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Jason Fry and Greg Prince
Faith and Fear in Flushing made its debut on Feb. 16, 2005, the brainchild of two longtime friends and lifelong Met fans.

Greg Prince discovered the Mets when he was 6, during the magical summer of 1969. He is a Long Island-based writer, editor and communications consultant. Contact him here.

Jason Fry is a Brooklyn writer whose first memories include his mom leaping up and down cheering for Rusty Staub. Check out his other writing here.

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Insults to Injuries

A grim exercise, for posterity: With one out in the Brewers' fourth, Johan Santana walked a 29-year-old journeyman starting pitcher. He got Corey Hart to fly to center, but Fernando Martinez fell down, literally landing on his face to put runners on second and third. Santana walked J.J. Hardy and went to an 0-2 count on Ryan Braun … to whom Johan then threw a meatball. The ball sailed over Gary Sheffield's head and bounced off the wall. Alex Cora had a play at the plate on Hardy, but his relay throw got past Omir Santos. Santana, backing up the play, saw Braun stray too far down the third-base line — and promptly threw the ball over David Wright's head. Cora fell down in a vain attempt to corral it. All four runs scored.

Oh my God, wasn't that awful?

Young baseball fans learn by about their eighth birthday that baseball can be shockingly cruel. There is no mercy rule for bad teams, battered teams or unlucky teams. Quarter is neither requested nor given.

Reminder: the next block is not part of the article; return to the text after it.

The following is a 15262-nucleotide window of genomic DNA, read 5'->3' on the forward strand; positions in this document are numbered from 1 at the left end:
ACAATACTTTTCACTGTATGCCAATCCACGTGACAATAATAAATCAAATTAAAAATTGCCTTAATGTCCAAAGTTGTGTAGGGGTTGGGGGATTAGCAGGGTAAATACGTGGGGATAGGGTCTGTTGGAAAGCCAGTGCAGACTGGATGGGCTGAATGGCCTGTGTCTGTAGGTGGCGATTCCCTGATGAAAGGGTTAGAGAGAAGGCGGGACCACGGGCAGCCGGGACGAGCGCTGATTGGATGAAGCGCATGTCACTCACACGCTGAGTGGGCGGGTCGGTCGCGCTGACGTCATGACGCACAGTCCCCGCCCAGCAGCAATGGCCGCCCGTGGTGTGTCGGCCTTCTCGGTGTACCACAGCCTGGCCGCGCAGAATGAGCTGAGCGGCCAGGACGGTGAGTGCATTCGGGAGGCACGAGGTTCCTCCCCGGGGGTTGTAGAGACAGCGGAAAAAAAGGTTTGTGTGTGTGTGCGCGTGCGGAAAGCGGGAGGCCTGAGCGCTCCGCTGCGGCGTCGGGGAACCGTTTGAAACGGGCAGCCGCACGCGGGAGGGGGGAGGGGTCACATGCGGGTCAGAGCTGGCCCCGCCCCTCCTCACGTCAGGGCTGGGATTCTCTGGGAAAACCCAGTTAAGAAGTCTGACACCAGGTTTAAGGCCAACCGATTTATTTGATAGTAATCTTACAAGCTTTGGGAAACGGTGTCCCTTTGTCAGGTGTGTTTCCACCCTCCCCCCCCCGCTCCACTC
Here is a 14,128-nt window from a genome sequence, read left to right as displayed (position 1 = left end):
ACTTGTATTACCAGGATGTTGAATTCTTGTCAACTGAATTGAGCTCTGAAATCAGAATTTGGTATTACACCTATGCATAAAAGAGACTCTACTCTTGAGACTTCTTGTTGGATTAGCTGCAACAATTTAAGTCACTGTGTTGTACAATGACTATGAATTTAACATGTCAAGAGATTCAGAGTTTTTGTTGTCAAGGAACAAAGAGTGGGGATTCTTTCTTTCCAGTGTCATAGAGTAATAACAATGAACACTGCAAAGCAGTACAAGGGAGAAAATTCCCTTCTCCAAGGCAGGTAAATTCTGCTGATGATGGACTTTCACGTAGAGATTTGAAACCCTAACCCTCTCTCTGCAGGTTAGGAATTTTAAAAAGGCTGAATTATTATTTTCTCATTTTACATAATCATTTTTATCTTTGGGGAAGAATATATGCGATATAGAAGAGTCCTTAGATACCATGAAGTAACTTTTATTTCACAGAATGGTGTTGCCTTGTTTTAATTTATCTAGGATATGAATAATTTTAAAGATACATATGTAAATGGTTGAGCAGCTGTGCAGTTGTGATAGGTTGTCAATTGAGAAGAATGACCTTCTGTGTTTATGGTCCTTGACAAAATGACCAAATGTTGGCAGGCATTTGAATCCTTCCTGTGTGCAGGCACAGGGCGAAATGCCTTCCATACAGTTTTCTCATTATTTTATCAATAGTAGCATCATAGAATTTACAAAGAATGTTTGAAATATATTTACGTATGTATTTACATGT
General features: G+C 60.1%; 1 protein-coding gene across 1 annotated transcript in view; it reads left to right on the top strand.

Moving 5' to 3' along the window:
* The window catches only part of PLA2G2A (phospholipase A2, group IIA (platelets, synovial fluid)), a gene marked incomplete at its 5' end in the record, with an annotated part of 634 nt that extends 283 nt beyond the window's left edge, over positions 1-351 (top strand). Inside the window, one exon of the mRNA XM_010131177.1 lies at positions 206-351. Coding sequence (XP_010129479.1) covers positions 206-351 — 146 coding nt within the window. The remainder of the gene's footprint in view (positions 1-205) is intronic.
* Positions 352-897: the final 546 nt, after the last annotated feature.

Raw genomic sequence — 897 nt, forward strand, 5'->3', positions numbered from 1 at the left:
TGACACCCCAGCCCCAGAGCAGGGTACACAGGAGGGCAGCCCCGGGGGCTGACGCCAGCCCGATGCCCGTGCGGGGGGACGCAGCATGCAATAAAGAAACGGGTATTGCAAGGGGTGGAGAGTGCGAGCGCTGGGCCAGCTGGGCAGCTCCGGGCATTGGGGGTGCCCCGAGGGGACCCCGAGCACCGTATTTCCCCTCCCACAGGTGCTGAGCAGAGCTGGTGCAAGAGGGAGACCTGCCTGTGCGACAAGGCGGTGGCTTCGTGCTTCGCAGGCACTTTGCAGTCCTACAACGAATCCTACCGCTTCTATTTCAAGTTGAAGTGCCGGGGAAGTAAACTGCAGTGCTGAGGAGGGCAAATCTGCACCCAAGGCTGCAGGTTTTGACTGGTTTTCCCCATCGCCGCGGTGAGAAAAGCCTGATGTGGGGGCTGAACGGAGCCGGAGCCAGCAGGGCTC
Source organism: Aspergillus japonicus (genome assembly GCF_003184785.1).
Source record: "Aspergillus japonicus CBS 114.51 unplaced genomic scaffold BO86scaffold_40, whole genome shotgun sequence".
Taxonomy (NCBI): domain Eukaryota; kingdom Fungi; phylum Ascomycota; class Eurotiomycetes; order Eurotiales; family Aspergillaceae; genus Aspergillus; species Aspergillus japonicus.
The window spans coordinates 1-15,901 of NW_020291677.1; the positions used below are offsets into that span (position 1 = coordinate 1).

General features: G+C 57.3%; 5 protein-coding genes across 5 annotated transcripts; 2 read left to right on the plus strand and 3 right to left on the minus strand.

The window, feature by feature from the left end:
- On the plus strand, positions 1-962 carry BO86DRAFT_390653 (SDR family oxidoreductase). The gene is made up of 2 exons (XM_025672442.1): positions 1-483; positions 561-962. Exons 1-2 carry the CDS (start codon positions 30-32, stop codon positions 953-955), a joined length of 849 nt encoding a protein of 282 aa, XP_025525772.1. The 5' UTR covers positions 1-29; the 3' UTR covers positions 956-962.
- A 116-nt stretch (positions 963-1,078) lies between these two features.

But my goodness, has any team and any fan base staggered through half a season with this many horrifying, stomach-punch, throw-the-beer-at-the-set, call-the-FAN-in-a-lather, kick-the-dog, bag-on-the-head losses?

Let's review:

April 12: Daniel Murphy's dropped fly ball against the Marlins keys a Santana loss.

April 21: Murphy plays left field wearing ice skates against the Cardinals.

May 2: Sean Green walks in the winning run against the Phillies.

May 11: Jose Reyes' seventh-inning error (behind Santana, of course) opens the floodgates against the Braves.

May 17: Mike Pelfrey balks and mutters the name of the pitch he's throwing, tipping off the Giants, while Joe Morgan and Steve Phillips all but call Carlos Beltran a member of Al Qaeda.

May 18: Ryan Church misses third base.

June 1: The Mets are up 5-0 in the third; the Pirates score five in the 8th.